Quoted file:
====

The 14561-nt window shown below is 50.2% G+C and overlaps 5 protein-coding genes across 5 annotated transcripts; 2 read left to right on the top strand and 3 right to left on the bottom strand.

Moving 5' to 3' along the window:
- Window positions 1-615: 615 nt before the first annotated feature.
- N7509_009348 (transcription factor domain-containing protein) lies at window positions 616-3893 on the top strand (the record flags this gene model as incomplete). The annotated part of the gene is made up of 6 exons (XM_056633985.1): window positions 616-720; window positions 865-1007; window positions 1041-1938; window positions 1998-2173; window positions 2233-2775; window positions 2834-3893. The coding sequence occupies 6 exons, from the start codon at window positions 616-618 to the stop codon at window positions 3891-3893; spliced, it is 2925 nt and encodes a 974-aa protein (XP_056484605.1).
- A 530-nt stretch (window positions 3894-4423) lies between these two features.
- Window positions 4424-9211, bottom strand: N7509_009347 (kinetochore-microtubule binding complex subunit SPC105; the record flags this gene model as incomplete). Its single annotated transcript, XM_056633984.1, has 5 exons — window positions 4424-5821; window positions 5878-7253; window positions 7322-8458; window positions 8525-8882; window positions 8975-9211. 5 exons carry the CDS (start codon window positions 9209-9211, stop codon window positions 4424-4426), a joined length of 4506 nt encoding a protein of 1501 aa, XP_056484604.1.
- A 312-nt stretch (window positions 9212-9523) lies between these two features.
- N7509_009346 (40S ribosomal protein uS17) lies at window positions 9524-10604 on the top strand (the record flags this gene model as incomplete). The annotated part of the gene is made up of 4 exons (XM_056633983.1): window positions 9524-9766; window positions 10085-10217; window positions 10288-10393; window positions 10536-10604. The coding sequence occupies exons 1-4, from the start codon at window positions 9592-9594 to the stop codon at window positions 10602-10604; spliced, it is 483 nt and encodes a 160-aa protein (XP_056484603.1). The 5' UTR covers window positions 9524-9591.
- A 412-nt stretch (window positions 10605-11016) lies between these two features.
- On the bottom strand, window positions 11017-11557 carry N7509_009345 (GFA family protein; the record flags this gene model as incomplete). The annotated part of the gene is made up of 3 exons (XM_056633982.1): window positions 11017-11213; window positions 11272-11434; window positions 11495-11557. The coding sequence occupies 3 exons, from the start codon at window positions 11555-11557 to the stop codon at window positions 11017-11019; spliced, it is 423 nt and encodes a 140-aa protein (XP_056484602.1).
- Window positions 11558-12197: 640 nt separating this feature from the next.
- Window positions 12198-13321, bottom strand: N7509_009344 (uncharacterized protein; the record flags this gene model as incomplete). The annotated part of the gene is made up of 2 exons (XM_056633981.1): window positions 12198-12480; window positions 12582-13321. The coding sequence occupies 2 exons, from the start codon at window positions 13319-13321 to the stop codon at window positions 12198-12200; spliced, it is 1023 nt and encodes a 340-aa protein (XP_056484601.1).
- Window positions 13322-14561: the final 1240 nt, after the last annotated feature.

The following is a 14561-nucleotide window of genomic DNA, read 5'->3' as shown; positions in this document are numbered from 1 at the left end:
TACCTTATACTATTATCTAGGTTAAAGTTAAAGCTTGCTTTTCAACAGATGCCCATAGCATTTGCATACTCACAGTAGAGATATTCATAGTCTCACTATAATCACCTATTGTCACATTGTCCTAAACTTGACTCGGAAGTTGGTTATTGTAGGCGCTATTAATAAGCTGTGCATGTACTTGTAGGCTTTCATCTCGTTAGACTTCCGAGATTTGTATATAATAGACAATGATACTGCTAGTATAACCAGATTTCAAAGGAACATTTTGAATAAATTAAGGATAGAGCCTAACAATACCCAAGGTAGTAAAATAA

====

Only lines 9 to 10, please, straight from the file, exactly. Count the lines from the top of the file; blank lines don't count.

- A 412-nt stretch (window positions 10605-11016) lies between these two features.
- On the bottom strand, window positions 11017-11557 carry N7509_009345 (GFA family protein; the record flags this gene model as incomplete). The annotated part of the gene is made up of 3 exons (XM_056633982.1): window positions 11017-11213; window positions 11272-11434; window positions 11495-11557. The coding sequence occupies 3 exons, from the start codon at window positions 11555-11557 to the stop codon at window positions 11017-11019; spliced, it is 423 nt and encodes a 140-aa protein (XP_056484602.1).